The most glorious and important battle in any person’s life is their struggle with the Almighty. If He has left you alone and you are not struggling with Him, I fear for you. But if you just read that statement and it caused even a twinge of fear or any red flag...there is still hope.

In Genesis 32, Jacob has sent his caravan of family and possession ahead… hoping they would meet Esau first.

Then in the night, all by himself, he gets jumped by Jesus. Early in the fight, my guess is that Jacob was fighting to live and fighting off the aggressive pursuer. But somewhere along the way, the fight changed. It wasn’t Esau he was fighting. It was a ‘man’. One who had the power to knock Jacob’s hip out of joint with just a touch.

This “angel” tells him to let him go. But Jacob says NO- not until you bless me.

And at that point, Jacob not only got a new life…. he got a new name… no longer the deceiver/manipulator… he was now a God-striver.

Of everything about Jacob… that is what I want. That is the change I desire.

And it starts with an decision to stop fighting God and start clinging to Him.

Stop running away…. and start running to… start fighting for!


What are you fighting for?

The great theme of the Bible is “I will be Your God and you will be MY people” and this theme is gradually expanded and implemented through a very deep promise… more serious than even a contact.. the assumption and execution of a covenant promise. Indeed, all of the history of redemption can be laid out according to these administrations of the covenant of redemption. Beginning with Abraham and ending with Jesus, the oaths, signs, ceremonies, seasons, celebrations, daylight/darkness-  in some ways the organization of time/calendars themselves are all tutors of this grand theme.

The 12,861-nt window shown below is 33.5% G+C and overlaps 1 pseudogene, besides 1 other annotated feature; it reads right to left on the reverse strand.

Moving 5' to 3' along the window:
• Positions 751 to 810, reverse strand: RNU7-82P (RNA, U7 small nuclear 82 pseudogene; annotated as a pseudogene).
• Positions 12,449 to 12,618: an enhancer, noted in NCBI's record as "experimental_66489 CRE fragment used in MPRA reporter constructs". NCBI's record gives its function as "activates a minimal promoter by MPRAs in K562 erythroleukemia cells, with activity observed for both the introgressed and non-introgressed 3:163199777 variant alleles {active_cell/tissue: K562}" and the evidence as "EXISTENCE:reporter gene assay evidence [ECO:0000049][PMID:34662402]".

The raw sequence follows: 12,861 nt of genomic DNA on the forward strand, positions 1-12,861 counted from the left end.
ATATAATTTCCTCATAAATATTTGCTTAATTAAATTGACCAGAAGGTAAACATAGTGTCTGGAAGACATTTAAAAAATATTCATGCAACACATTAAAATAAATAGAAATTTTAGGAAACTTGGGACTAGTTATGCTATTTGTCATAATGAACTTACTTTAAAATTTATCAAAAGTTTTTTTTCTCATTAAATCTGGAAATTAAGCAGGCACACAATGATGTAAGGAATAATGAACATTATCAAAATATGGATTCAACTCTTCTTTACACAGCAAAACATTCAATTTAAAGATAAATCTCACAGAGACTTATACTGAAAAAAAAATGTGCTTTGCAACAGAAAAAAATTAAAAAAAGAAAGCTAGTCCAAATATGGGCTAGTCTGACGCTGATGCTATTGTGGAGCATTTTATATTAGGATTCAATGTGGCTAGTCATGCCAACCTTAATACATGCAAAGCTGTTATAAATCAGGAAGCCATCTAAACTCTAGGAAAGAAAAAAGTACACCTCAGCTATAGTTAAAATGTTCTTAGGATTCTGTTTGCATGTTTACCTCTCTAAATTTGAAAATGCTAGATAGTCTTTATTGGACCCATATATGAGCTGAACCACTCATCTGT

The Grand prize of this grand scheme is God Himself…. but God is so good- he knows how to treat His children…. there is also from the very beginning  a promise of prosperity, family, land, and blessing.

So, the hard part of competition is …. there is a war going on with eternal stakes and it is time to get in the game and fight.

The beauty of the call is this… it is a worthy fight, primarily through spiritual weapons, and has already been won, we just need to be engaged… it is a blessing to do so.
Our charge is not even to win every battle, our charge is to fight every day until our last human breath, until the heartbeats of our funeral march come to the end, and every time we fall or fail… just get back up.

And life teaches us how to fight. That is why I love my involvement with football over the years… it taught me how to be a warrior… how to fight with my brothers, how to fight for my brothers.

Once I did that, transitioning to fighting as a happy warrior in the Kingdom of Christ is an easier transition.


So the title of these posts are “I Am Jacob”. I know I have the sinful characteristics of this man, but there is also a yearning in me to overcome those as he did and even have my base name/nature changed by the sanctifying process of God’s spirit.